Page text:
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Suppose $G$ is a linear algebraic group over $\mathbb{C}$, defined over $\mathbb{Z}$ (for example, $SL(n, \mathbb{C})$ is defined by $\det x = 1,$ which visibly has integer coefficients). Let $H$ be an algebraic subgroup of $G.$ Is it always true that some conjugate of $H$ is defined over $\mathbb{Z}?$ This sounds like it should be (if true) be a totally soft fact, but what do I know...

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Is a finite cyclic subgroup of $\text{SL}_2(\mathbb{C})$ defined over $\mathbb{Z}$? – Qiaochu Yuan Mar 10 '12 at 2:44
@Qiaochu, sure. – Mariano Suárez-Alvarez Mar 10 '12 at 3:17
I think there exist continuous families of nilpotent complex Lie algebras of dimension $7$. The general such Lie algebra would give rise to a unipotent algebraic group which cannot be defined over $\mathbb{Z}$. If you embed such a group in $SL_n$ for some $n$ you would get an algebraic subgroup $H$ such that no conjugate is defined over $\mathbb{Z}$. – ulrich Mar 10 '12 at 6:29
Igor, take $G={\mathbb C}^2$ with obvious integral structure and the subgroup given by equation $z=\sqrt{2}w$. Since $G$ is an abelian group, no conjugation will help you. Thus, you probably want to assume that $G$ is semisimple and $H$ is too. Then the answer could be positive. – Misha Mar 10 '12 at 11:20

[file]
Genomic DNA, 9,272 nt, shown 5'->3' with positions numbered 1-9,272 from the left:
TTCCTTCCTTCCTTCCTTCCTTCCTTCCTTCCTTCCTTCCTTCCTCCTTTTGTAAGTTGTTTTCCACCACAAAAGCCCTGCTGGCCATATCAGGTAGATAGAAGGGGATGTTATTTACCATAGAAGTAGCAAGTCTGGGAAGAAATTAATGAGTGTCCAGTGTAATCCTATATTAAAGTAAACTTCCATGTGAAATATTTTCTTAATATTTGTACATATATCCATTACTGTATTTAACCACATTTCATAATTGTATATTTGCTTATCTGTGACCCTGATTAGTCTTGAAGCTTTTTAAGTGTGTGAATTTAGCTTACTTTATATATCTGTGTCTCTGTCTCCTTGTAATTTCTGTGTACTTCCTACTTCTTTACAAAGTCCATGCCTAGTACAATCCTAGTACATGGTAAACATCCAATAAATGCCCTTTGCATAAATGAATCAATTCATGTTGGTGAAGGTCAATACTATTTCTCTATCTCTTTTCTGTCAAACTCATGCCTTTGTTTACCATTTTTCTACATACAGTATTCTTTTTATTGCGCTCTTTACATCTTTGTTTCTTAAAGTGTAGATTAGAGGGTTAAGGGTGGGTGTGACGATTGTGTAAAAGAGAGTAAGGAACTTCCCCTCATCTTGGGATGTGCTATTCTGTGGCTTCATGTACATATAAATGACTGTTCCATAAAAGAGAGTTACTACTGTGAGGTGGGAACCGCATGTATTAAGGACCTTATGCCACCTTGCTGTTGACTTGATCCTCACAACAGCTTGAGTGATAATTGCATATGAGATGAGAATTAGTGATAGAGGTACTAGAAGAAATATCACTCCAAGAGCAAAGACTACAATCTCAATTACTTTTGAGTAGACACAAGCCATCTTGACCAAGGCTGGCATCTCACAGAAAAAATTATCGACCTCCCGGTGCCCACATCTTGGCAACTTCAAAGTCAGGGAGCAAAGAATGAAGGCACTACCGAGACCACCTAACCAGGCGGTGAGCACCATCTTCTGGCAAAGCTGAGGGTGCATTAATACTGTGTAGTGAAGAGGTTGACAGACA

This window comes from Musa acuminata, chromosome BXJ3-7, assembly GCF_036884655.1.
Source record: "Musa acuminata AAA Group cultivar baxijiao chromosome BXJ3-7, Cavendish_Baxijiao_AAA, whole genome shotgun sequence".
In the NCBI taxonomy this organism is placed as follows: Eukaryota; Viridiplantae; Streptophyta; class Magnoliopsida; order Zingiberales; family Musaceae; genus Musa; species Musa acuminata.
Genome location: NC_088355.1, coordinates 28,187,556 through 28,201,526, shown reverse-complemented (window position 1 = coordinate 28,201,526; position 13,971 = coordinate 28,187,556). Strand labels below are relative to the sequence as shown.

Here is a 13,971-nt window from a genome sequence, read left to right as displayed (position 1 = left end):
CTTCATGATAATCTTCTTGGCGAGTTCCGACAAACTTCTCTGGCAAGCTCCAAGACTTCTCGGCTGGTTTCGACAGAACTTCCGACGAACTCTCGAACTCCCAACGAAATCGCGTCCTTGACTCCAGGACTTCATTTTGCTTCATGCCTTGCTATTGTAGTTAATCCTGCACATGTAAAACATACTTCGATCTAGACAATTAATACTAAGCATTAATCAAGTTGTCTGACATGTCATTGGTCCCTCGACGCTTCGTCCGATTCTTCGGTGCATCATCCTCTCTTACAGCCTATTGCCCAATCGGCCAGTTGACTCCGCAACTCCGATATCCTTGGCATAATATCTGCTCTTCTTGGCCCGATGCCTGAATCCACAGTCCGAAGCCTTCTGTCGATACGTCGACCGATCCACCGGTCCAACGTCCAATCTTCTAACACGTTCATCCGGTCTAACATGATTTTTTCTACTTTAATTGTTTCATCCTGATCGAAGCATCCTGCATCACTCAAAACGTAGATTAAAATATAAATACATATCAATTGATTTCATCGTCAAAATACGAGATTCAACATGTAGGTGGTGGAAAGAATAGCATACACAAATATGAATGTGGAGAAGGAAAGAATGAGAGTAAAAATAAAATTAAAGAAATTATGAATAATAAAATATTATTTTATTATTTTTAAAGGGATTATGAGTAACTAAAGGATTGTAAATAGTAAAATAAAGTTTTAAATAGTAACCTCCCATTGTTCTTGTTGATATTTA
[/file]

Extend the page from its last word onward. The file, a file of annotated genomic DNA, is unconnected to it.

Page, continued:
It is not particularly easy but could be found for instance in Steinberg's "Lectures on Chevalley Groups" (published in Russian but not in English, I think). One can trace this result to rationality of characters of algebraic tori. – Misha Mar 10 '12 at 17:25

As some of the comments indicate, arbitrary Zariski-closed subgroups of for instance $SL(n, \mathbb{C})$ can be defined by all kinds of polynomial equations over $\mathbb{C}$. This makes it very unlikely that much can be said in general about integral forms of conjugate subgroups.

The whole subject of $\mathbb{Z}$-forms for linear algebraic groups strikes me as quite delicate. In the case of simple (or more generally reductive) groups the best insight originates with Chevalley, though it has taken a long time to reach a clear definitive treatment: this is explained by Lusztig in a paper published in JAMS 22 (2009), with an arXiv version available here. (As noted in some of the comments, there is relevant background in Steinberg's lectures on Chevalley groups from 1967-68, sold for many years in mimeographed format by the Yale math department but never formally typeset and "published" in English in spite of some efforts by people over the years. These notes are still quite useful, but lack for instance an index. See Steinberg's UCLA homepage cited above here.)

Even with explicit information about existence of integral forms, it would require some further argument if you start with an arbitrary (even simple) algebraic group having such a form and then consider all its closed reductive subgroups. Unless the big group is of general or special linear type to begin with, I'm not convinced there is enough motivation to get into this (?)

ADDED: Questions about algebraic groups over $\mathbb{Z}$ get rather sophisticated even when you consider only reductive groups. This is developed in a short conference paper:

"Non-split reductive groups over $\mathbb{Z}$" by Brian Conrad and Benedict Gross (from Luminy last September), online at the conference page here.

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